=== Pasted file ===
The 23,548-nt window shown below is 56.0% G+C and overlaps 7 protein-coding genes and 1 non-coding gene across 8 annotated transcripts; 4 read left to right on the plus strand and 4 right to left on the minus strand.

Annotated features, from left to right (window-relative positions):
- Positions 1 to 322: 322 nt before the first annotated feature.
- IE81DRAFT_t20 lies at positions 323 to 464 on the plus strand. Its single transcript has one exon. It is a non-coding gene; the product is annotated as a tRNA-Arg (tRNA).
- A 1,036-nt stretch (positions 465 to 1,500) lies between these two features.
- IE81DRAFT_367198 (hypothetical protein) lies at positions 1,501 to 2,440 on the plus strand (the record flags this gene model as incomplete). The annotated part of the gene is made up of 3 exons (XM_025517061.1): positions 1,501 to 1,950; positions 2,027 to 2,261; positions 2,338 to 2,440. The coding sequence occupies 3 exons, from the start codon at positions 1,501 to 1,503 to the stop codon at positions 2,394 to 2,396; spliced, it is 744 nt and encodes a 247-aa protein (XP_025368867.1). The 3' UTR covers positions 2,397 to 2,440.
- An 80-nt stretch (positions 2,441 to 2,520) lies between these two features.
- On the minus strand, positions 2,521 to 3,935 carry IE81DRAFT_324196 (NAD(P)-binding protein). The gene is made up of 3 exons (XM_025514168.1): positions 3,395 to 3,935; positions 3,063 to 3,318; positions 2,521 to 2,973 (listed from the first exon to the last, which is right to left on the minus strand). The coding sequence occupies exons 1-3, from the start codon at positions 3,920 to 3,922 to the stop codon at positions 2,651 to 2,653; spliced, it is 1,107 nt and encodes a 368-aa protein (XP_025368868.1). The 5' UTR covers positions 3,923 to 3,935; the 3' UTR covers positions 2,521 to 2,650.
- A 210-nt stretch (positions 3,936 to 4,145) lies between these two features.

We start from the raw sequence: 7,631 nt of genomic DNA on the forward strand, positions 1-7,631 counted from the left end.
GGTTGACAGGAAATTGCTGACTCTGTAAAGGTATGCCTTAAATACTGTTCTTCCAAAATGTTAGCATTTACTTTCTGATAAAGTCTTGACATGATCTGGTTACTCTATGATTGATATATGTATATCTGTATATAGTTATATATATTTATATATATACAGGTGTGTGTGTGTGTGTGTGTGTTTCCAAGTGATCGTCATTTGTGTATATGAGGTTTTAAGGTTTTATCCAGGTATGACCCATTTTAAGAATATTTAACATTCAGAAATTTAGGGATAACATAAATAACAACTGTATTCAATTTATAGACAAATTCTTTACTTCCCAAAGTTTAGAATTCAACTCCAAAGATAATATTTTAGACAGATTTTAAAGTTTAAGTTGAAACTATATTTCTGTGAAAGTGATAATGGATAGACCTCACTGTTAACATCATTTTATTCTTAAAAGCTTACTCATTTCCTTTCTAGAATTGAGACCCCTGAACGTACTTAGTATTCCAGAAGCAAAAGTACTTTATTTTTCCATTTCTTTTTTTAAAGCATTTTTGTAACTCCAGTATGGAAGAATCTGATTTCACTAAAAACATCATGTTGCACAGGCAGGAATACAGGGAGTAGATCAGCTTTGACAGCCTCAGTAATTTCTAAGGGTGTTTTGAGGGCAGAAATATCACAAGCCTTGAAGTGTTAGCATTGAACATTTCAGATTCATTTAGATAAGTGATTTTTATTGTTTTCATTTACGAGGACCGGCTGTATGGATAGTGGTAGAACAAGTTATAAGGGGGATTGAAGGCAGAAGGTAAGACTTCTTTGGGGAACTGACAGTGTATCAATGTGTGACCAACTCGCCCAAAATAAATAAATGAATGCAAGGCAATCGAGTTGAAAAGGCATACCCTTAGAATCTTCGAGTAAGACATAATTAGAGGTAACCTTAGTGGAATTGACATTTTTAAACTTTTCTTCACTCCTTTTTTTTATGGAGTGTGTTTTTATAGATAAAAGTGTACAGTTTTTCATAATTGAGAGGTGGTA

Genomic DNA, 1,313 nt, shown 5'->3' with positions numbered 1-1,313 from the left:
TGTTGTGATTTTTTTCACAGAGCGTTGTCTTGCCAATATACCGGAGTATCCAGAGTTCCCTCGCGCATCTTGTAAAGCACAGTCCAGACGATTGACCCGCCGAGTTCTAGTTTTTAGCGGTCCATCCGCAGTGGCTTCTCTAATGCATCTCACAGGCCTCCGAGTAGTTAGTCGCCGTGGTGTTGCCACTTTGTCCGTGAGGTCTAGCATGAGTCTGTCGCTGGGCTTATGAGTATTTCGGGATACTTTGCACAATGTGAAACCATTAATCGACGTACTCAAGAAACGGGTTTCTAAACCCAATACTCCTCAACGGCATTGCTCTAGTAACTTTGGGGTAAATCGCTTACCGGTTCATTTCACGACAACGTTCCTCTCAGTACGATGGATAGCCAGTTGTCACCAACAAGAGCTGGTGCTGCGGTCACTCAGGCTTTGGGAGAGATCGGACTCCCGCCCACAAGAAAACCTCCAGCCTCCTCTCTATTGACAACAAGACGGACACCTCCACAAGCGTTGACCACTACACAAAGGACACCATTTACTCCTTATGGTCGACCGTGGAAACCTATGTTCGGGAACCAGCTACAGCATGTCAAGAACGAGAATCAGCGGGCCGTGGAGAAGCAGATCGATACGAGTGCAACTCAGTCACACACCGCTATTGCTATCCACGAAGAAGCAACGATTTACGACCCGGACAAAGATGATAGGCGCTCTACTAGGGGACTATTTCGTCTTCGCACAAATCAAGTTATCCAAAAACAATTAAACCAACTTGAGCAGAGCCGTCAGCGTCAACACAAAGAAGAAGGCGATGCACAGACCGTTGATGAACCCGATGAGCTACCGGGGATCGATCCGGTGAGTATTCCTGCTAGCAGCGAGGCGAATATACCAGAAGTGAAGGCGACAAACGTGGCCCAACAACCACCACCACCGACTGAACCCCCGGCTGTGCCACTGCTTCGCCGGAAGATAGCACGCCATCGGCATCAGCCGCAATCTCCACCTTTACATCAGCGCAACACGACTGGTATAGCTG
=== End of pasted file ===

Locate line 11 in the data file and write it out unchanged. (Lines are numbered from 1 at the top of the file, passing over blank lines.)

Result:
GGTTGACAGGAAATTGCTGACTCTGTAAAGGTATGCCTTAAATACTGTTCTTCCAAAATGTTAGCATTTACTTTCTGATAAAGTCTTGACATGATCTGGTTACTCTATGATTGATATATGTATATCTGTATATAGTTATATATATTTATATATATACAGGTGTGTGTGTGTGTGTGTGTGTTTCCAAGTGATCGTCATTTGTGTATATGAGGTTTTAAGGTTTTATCCAGGTATGACCCATTTTAAGAATATTTAACATTCAGAAATTTAGGGATAACATAAATAACAACTGTATTCAATTTATAGACAAATTCTTTACTTCCCAAAGTTTAGAATTCAACTCCAAAGATAATATTTTAGACAGATTTTAAAGTTTAAGTTGAAACTATATTTCTGTGAAAGTGATAATGGATAGACCTCACTGTTAACATCATTTTATTCTTAAAAGCTTACTCATTTCCTTTCTAGAATTGAGACCCCTGAACGTACTTAGTATTCCAGAAGCAAAAGTACTTTATTTTTCCATTTCTTTTTTTAAAGCATTTTTGTAACTCCAGTATGGAAGAATCTGATTTCACTAAAAACATCATGTTGCACAGGCAGGAATACAGGGAGTAGATCAGCTTTGACAGCCTCAGTAATTTCTAAGGGTGTTTTGAGGGCAGAAATATCACAAGCCTTGAAGTGTTAGCATTGAACATTTCAGATTCATTTAGATAAGTGATTTTTATTGTTTTCATTTACGAGGACCGGCTGTATGGATAGTGGTAGAACAAGTTATAAGGGGGATTGAAGGCAGAAGGTAAGACTTCTTTGGGGAACTGACAGTGTATCAATGTGTGACCAACTCGCCCAAAATAAATAAATGAATGCAAGGCAATCGAGTTGAAAAGGCATACCCTTAGAATCTTCGAGTAAGACATAATTAGAGGTAACCTTAGTGGAATTGACATTTTTAAACTTTTCTTCACTCCTTTTTTTTATGGAGTGTGTTTTTATAGATAAAAGTGTACAGTTTTTCATAATTGAGAGGTGGTA